A collection of coats of arms that recall the bloodshed of the Taranaki land wars are to be shifted to another part of St Mary's Cathedral.
The 17 hand-painted military coats of arms, or hatchments, were given to the parish as tributes to the fallen men in the land wars which began in 1860.
They are displayed in the main area of the cathedral but are to be moved to the transept, the cross arm of the building.
The move comes after more than 40 years of discussion about whether the symbols of discord and war between Maori and Pakeha should adorn the walls of a church.
Dean Jamie Allen said the hatchments' presence in the main area of the cathedral was inappropriate.
"They dominate a space that is designed for prayer and peace and worship. They recall a troubled period in our history."
The hatchments carried a sense of some heartache to a united cathedral of Maori and Pakeha and it was time for that to change, he said.
The hatchments were precious and it was important they remained in the cathedral, but in an area that was less overbearing.
"They're fascinating items. They tell a significant part of our story, the history of Taranaki."
He was opposed to removing the hatchments from the cathedral altogether because they acted as a visual aid for learning Taranaki's history.
"We ought not to remove things which recall history, or we would risk not learning from history.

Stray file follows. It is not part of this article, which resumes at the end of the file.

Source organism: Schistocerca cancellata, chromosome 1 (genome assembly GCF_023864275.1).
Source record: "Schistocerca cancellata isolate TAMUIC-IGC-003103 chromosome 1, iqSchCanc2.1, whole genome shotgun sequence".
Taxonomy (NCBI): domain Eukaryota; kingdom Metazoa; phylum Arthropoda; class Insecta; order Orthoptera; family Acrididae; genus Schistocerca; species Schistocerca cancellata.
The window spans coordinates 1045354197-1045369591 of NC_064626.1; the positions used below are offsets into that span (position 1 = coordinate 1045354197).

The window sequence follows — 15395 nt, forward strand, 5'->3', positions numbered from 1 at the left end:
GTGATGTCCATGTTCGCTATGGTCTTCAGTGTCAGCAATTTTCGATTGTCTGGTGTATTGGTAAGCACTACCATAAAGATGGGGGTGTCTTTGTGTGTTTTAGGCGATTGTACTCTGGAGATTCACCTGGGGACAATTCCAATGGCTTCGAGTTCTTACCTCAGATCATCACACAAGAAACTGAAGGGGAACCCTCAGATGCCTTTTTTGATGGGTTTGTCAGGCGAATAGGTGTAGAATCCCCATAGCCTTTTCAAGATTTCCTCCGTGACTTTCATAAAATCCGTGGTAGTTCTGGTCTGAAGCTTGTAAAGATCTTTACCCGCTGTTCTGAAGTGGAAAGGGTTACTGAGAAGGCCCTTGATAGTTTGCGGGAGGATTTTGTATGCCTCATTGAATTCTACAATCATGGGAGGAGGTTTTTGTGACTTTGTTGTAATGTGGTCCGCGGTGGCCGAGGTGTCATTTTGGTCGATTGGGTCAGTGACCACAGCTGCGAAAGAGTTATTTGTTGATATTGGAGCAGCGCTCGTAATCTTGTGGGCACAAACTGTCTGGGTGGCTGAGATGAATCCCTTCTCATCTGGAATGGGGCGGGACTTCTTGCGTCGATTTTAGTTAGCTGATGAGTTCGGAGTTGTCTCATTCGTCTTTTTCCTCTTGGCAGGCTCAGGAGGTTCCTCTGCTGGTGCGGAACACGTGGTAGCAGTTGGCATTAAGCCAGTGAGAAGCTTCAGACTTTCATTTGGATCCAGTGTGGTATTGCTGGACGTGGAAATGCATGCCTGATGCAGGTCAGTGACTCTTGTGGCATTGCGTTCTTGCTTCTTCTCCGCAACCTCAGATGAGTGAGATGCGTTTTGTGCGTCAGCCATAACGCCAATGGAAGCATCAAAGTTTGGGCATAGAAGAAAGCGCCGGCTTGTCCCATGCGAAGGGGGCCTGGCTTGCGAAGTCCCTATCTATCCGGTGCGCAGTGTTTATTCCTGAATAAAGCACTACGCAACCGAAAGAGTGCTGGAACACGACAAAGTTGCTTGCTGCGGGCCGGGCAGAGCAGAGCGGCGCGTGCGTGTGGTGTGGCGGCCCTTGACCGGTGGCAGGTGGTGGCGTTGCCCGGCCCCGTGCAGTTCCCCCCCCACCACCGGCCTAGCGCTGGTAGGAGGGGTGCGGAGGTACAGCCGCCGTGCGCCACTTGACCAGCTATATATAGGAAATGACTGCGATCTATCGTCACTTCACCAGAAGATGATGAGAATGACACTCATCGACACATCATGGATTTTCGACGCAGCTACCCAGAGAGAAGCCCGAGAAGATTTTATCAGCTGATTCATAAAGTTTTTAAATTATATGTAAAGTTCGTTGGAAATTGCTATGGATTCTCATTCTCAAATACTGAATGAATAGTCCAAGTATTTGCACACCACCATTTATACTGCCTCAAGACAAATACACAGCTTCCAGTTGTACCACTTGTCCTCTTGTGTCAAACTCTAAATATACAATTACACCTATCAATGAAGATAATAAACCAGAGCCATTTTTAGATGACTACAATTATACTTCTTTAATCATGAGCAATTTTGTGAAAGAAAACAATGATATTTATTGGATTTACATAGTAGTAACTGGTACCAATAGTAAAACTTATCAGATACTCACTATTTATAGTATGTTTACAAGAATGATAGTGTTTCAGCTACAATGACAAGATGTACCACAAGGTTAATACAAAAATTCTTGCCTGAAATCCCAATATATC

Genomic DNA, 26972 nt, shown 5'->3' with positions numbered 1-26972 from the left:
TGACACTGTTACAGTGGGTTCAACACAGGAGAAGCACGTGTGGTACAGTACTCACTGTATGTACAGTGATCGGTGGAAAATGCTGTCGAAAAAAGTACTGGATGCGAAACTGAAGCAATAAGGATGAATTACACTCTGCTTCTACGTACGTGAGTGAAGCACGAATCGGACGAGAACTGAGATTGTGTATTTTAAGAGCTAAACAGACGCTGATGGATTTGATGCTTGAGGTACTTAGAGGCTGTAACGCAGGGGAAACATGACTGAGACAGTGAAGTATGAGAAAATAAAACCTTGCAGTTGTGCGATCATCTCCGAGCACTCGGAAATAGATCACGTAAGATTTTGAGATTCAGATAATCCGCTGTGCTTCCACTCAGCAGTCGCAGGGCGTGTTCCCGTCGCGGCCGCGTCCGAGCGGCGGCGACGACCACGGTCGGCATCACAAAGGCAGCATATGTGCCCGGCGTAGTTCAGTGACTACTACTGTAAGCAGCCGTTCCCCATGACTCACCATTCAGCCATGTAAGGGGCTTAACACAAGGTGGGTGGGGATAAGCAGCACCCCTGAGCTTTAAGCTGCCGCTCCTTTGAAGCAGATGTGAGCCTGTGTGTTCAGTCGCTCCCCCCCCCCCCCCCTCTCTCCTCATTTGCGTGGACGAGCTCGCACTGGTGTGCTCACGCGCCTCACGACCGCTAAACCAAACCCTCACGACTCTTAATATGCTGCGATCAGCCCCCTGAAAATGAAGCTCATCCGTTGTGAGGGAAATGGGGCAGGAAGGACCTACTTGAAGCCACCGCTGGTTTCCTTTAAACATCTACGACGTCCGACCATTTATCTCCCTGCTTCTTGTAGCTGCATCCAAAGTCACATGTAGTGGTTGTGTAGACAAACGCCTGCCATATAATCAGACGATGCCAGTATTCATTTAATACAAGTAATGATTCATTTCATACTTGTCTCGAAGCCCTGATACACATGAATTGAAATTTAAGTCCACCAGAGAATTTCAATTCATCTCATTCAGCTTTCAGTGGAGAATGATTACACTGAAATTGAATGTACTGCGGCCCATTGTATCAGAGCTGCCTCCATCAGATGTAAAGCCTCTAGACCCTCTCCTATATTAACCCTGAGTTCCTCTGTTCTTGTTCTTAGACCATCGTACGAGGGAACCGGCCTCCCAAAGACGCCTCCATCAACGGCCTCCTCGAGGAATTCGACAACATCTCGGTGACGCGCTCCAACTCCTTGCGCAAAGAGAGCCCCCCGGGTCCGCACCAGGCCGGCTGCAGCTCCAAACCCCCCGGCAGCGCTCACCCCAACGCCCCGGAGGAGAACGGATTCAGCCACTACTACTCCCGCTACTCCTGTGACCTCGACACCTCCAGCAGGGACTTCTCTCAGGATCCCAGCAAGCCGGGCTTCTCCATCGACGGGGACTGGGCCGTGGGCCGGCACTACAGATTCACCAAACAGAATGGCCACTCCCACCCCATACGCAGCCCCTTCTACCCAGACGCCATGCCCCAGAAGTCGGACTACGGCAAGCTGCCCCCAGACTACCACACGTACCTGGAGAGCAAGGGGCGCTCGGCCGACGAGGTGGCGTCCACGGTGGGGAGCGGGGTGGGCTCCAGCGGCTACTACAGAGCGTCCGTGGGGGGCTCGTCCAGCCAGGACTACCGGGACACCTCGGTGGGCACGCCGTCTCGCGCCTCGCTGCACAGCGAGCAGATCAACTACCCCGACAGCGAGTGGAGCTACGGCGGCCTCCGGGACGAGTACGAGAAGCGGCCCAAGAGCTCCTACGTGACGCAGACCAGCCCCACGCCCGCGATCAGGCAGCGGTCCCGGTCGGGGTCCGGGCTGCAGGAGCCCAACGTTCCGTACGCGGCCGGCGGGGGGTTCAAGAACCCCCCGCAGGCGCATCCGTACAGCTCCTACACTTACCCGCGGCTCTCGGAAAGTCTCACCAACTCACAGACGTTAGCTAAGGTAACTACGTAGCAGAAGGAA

"I think it's our responsibility to accept and tell our story very clearly and truthfully to each generation. These hatchments are a resource for doing that."
In their new space, the hatchments would be displayed alongside an explanatory panel which told what they were, how they originated and why they were in the cathedral.
The hatchments will be moved on March 3, the third anniversary of the cathedral's consecration.
Dean Allen said they would be passed literally hand to hand to their new display position in a gesture of peace and reconciliation.
"It's an exciting movement."
Parishioner Mary Vinnicombe said she was delighted with the solution to what had been a difficult situation over the years.
She said it was important to understand the hatchments were initially placed on the cathedral walls as memorials, not just decorations.
"I have been anxious to see a proper interpretation of their presence in the church."
She said when the topic of shifting the hatchments was discussed in the 1970s, it was too early, and too much for some parishioners to even consider.
"We had a lot of older parishioners whose roots went back directly to the land wars."
She said the decision now to shift the hatchments had not been met with much resistance.
"We had some retired servicemen who couldn't understand it but apart from that there were no voices of dissent."
- © Fairfax NZ News
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